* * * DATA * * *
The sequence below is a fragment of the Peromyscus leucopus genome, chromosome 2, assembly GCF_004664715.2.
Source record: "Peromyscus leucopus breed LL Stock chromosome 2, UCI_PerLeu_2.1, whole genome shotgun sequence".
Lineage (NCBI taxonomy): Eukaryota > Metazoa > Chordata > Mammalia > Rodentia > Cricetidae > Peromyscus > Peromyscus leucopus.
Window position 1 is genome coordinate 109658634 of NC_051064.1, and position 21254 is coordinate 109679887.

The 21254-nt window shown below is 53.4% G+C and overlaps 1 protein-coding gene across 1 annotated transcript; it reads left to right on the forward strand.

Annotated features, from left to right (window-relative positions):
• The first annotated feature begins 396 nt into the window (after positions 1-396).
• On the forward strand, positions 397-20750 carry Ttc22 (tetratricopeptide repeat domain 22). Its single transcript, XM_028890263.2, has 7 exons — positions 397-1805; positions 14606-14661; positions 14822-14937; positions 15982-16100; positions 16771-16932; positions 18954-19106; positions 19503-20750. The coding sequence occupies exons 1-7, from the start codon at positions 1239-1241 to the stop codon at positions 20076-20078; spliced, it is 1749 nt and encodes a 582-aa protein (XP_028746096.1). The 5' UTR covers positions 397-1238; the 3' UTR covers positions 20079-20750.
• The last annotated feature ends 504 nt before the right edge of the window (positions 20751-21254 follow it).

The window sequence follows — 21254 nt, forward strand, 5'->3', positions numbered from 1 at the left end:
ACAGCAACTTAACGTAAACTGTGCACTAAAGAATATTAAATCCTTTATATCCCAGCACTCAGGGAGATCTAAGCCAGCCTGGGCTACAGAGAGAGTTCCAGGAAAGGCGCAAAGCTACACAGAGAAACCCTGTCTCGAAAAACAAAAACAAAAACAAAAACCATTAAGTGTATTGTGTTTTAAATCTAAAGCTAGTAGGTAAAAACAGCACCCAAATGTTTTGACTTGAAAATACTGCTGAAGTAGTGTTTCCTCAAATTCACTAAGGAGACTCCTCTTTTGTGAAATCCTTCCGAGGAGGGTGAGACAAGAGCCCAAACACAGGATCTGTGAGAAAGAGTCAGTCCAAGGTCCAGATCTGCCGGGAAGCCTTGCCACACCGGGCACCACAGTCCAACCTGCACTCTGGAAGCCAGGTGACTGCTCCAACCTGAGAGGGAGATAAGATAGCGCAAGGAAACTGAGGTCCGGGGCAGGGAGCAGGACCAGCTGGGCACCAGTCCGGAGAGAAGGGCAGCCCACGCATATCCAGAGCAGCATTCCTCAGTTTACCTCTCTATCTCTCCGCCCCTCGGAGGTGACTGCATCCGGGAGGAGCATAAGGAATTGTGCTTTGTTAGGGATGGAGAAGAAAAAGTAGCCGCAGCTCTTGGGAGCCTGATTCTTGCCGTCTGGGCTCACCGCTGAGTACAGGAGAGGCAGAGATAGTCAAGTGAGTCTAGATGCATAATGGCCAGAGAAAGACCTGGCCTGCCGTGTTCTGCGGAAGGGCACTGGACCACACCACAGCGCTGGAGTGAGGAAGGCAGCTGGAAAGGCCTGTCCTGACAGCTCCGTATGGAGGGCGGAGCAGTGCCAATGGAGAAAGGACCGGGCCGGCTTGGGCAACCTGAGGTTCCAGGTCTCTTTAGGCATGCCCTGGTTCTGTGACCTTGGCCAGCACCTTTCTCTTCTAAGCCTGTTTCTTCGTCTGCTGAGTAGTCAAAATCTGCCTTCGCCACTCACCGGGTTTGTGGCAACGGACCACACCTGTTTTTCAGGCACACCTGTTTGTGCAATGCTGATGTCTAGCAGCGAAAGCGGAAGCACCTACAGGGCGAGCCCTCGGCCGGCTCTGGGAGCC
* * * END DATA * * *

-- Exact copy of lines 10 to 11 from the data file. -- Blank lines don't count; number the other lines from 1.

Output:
The window sequence follows — 21254 nt, forward strand, 5'->3', positions numbered from 1 at the left end:
ACAGCAACTTAACGTAAACTGTGCACTAAAGAATATTAAATCCTTTATATCCCAGCACTCAGGGAGATCTAAGCCAGCCTGGGCTACAGAGAGAGTTCCAGGAAAGGCGCAAAGCTACACAGAGAAACCCTGTCTCGAAAAACAAAAACAAAAACAAAAACCATTAAGTGTATTGTGTTTTAAATCTAAAGCTAGTAGGTAAAAACAGCACCCAAATGTTTTGACTTGAAAATACTGCTGAAGTAGTGTTTCCTCAAATTCACTAAGGAGACTCCTCTTTTGTGAAATCCTTCCGAGGAGGGTGAGACAAGAGCCCAAACACAGGATCTGTGAGAAAGAGTCAGTCCAAGGTCCAGATCTGCCGGGAAGCCTTGCCACACCGGGCACCACAGTCCAACCTGCACTCTGGAAGCCAGGTGACTGCTCCAACCTGAGAGGGAGATAAGATAGCGCAAGGAAACTGAGGTCCGGGGCAGGGAGCAGGACCAGCTGGGCACCAGTCCGGAGAGAAGGGCAGCCCACGCATATCCAGAGCAGCATTCCTCAGTTTACCTCTCTATCTCTCCGCCCCTCGGAGGTGACTGCATCCGGGAGGAGCATAAGGAATTGTGCTTTGTTAGGGATGGAGAAGAAAAAGTAGCCGCAGCTCTTGGGAGCCTGATTCTTGCCGTCTGGGCTCACCGCTGAGTACAGGAGAGGCAGAGATAGTCAAGTGAGTCTAGATGCATAATGGCCAGAGAAAGACCTGGCCTGCCGTGTTCTGCGGAAGGGCACTGGACCACACCACAGCGCTGGAGTGAGGAAGGCAGCTGGAAAGGCCTGTCCTGACAGCTCCGTATGGAGGGCGGAGCAGTGCCAATGGAGAAAGGACCGGGCCGGCTTGGGCAACCTGAGGTTCCAGGTCTCTTTAGGCATGCCCTGGTTCTGTGACCTTGGCCAGCACCTTTCTCTTCTAAGCCTGTTTCTTCGTCTGCTGAGTAGTCAAAATCTGCCTTCGCCACTCACCGGGTTTGTGGCAACGGACCACACCTGTTTTTCAGGCACACCTGTTTGTGCAATGCTGATGTCTAGCAGCGAAAGCGGAAGCACCTACAGGGCGAGCCCTCGGCCGGCTCTGGGAGCC